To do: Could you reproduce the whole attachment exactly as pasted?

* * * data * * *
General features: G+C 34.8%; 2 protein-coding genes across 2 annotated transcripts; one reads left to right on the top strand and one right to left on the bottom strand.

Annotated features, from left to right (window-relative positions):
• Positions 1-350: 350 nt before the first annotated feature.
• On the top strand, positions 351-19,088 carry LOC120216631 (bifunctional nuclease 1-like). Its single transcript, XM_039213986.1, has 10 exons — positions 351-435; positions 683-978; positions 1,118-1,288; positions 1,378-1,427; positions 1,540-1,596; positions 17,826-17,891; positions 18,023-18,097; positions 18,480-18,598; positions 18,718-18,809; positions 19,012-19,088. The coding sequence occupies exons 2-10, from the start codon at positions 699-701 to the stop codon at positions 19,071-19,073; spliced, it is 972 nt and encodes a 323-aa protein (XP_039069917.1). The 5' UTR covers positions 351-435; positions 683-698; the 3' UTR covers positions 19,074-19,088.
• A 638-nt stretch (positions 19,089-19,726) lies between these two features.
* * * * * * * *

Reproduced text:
General features: G+C 34.8%; 2 protein-coding genes across 2 annotated transcripts; one reads left to right on the top strand and one right to left on the bottom strand.

Annotated features, from left to right (window-relative positions):
• Positions 1-350: 350 nt before the first annotated feature.
• On the top strand, positions 351-19,088 carry LOC120216631 (bifunctional nuclease 1-like). Its single transcript, XM_039213986.1, has 10 exons — positions 351-435; positions 683-978; positions 1,118-1,288; positions 1,378-1,427; positions 1,540-1,596; positions 17,826-17,891; positions 18,023-18,097; positions 18,480-18,598; positions 18,718-18,809; positions 19,012-19,088. The coding sequence occupies exons 2-10, from the start codon at positions 699-701 to the stop codon at positions 19,071-19,073; spliced, it is 972 nt and encodes a 323-aa protein (XP_039069917.1). The 5' UTR covers positions 351-435; positions 683-698; the 3' UTR covers positions 19,074-19,088.
• A 638-nt stretch (positions 19,089-19,726) lies between these two features.